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How to get a job in haulage : Hitch a ride and get a job in haulage

Laurie Bartram loves her dream job in logistics


Laurie Bartram loves her dream job in logistics

More and more driving jobs appear to be up for grabs in the transport industry after years of hard times.

And unless more people start training as drivers there will be a shortage, industry experts say.

As well as the 54,721 driving ­vacancies we have found at www.direct.gov.uk/employment, another 48,000 jobs will open up in the next five years as 16% of drivers above the age of 60 retire. Only 1% are under 25.

“The driver shortage is not new but its effects were mitigated by the economic downturn,” says Dr Ross Moloney, at Skills for Logistics. “As the UK economy recovers, resolving this issue will be critical to avoid holding up growth.

“This is because more than 60% of goods in Britain are moved on roads.”

One person who has capitalised on the ­opportunities is Laurie Bartram, one of the UK’s youngest women to get her Class 1 HGV licence.

She travels the country in a 44-tonne lorry picking up and delivering ­refrigerated goods.

“I love that it’s something completely different,” says Laurie, 22. “People are surprised I’m not hairdressing or working as a beautician. They then assume I work in an office but I couldn’t imagine anything more boring.”

She did a stint in an office as a ­teenager when she started work as an administrator at Bartram Express, her parent’s haulage business in Cambridgeshire.

“I realised very quickly that all I really wanted to do was drive,” she says.

Four years later, at the age of 21, Laurie passed her Class 1 (C+E), completed all the modules to become a professional driver and became one of the youngest women in the country to get a full Driver’s ­Certificate of Professional Competence and Drivers Qualifications Card.

Not one to rest on her laurels or remain within the comfort of a ­family-run business, Laurie decided to branch out and develop her skills further – and now works as an HGV driver for an agency.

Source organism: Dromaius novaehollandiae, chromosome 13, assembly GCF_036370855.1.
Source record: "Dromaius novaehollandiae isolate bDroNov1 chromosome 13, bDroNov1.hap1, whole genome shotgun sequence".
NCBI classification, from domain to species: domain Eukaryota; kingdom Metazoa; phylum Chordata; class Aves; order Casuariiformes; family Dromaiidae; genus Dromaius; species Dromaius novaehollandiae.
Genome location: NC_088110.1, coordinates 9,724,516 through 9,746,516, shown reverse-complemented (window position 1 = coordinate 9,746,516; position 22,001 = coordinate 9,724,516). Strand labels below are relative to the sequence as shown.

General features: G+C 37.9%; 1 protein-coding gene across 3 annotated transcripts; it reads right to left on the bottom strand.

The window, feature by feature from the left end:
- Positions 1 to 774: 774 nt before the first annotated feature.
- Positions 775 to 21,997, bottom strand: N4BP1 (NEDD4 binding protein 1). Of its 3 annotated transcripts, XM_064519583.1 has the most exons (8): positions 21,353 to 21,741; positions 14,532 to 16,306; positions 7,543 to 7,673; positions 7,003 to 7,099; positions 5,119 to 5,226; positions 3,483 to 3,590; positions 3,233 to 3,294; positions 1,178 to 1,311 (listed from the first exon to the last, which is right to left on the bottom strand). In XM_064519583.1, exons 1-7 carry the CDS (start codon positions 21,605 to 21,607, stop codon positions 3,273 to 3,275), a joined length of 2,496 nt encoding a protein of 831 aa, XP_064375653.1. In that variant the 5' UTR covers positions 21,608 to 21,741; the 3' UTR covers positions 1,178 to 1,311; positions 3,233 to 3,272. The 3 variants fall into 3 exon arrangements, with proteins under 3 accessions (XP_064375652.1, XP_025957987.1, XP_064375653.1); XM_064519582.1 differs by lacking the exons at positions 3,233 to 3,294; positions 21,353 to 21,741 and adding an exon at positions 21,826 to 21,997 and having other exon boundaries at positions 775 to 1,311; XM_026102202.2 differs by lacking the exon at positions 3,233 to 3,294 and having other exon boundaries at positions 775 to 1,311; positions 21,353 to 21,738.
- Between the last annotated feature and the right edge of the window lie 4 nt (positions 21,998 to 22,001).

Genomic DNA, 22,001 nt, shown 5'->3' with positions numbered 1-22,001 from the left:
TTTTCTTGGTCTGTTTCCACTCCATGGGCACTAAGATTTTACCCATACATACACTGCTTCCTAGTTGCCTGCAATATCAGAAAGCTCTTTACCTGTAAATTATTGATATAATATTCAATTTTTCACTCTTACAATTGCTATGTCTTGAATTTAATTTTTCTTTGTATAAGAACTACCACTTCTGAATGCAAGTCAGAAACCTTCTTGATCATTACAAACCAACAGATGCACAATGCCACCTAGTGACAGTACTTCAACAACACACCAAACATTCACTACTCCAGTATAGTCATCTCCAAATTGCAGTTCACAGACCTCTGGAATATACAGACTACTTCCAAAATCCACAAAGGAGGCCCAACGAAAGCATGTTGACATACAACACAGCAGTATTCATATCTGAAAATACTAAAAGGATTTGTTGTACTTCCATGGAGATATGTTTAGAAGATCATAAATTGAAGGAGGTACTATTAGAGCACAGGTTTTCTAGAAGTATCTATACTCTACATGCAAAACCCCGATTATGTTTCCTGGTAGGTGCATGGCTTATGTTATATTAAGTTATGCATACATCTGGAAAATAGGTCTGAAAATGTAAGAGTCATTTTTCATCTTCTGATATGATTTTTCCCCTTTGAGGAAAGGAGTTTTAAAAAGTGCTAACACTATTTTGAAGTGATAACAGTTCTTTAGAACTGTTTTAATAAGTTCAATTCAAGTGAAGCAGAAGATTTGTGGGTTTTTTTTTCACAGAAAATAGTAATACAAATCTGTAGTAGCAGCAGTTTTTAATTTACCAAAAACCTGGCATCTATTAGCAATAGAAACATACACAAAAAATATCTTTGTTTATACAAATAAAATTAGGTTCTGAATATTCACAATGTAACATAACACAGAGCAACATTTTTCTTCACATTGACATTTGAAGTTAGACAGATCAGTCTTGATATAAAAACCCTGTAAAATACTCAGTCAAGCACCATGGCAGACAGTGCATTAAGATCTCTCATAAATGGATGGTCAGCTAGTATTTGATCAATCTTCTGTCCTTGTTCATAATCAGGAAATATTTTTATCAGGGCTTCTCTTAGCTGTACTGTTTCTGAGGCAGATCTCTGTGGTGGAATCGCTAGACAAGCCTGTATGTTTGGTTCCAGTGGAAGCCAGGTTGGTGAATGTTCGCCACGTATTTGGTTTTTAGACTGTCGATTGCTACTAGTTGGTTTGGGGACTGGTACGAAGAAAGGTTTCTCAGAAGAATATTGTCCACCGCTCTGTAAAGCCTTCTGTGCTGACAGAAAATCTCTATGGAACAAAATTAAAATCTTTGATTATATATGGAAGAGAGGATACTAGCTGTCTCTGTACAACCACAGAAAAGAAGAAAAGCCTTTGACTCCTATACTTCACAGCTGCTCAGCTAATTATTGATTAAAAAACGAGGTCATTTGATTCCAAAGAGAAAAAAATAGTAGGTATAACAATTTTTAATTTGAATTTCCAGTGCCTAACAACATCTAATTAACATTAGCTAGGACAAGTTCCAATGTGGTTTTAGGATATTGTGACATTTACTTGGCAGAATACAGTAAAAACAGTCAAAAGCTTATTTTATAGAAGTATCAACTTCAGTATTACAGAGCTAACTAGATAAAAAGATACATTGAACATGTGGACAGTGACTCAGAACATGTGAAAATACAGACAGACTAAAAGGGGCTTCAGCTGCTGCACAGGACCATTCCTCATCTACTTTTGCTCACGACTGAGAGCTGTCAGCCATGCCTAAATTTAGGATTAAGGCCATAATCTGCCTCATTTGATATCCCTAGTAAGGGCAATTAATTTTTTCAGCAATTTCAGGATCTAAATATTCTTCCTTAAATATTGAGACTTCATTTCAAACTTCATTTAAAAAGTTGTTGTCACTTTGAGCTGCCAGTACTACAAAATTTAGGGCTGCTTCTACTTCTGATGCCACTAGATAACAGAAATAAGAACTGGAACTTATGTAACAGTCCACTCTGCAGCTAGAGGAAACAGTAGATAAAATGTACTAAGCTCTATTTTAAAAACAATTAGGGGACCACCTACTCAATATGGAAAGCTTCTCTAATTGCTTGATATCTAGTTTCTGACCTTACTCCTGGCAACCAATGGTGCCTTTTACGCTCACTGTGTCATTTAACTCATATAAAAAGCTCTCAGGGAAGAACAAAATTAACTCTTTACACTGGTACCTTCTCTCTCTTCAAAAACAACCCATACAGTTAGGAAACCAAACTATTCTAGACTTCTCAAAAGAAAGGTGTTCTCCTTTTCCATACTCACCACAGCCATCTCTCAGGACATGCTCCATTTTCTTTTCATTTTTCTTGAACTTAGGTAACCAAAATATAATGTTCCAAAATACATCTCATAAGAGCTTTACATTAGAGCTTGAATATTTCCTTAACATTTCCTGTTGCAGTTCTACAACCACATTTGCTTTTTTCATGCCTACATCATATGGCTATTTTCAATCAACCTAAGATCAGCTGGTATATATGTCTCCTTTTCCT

“I decided it was really important to gain experience in other haulage firms and be independent,” she says.

Laurie admits the work can be ­physically demanding.

“Yes, it is physical work with a lot heaving and ho-ing but I’ve been called Muscles most of my life. I’m 5ft 8in with big shoulders. I can handle it,” she says. “If you are carrying a lot of heavier pallets then you just use the right equipment to load and unload. It is simple.”

Laurie’s working day starts with a 20-minute drive from her home near Ely in Cambridgeshire to the depot and then she is off taking her refrigerated produce, such as fruit and vegetables, around the country – particularly to the ports, including Felixstowe, Suffolk, and Harwich docks in Essex.

“Most of the jobs I do don’t involve ­overnights so I’m home every evening,” Laurie says. “In truth I like being away. It saves time and the fuel costs of getting to and from work.”

Driving days range from nine hours a day to 10 depending on the hours she has clocked up in a week.

Being a woman is neither here nor there, she says.

“I make sure it isn’t an issue,” says Laurie. “You get people saying I probably have it easy but when I ask my bosses if they give me different jobs they always insist that isn’t the case.”

This “can do” attitude was what judges were looking for when she won this year’s MAN everywoman in Transport & Logistics Awards, which celebrates the success of women in transport and logistics.

“The aim of the award is to encourage more women and girls to consider driving as a career,” says Laurie. “There’s a lot of work out there if you’re prepared to put in the time and effort.”

She accepts that the job is not made for everyone but insists that whether you are a man or woman is immaterial and having the right personality is far more important.

“You need to be happy to be on your own for long periods of time and also take the ­responsibility,” she says. “You need to be able to focus and have physical stamina. I love all of that. I just get on with driving and listening to my music. It’s my dream job.”

Salaries and training

Experienced Large Goods Vehicle (LGV) drivers can earn £15,000 to £30,000 a year. Drivers of fuel and chemical tankers need special training and can earn up to £35,000 a year. Forklift truck drivers must complete a forklift training course and salaries start between £12,000 and £13,500 a year, rising to £14,000 to £21,000 a year.

Since the introduction of the Driver Certificate of Professional Competence (Driver CPC) legislation in September 2009, which was brought in because of a driver shortage, it is possible for anyone over the age of 18 to get an HGV licence ­(Category C and C+E). You must pass your HGV test and have the Driver CPC qualification, or be in the process of taking it.

Great news for jobseekers as we find a bumper load of 75,264 vacancies up for grabs right now.

As part of our Get Britain Working campaign we scour the UK to find out who is recruiting, and where, to help you know where to head for work.

We’ve teamed up with top recruitment site Fish4jobs to create a one-stop jobs shop on our website.

Visit Fish4jobs for more opportunities.


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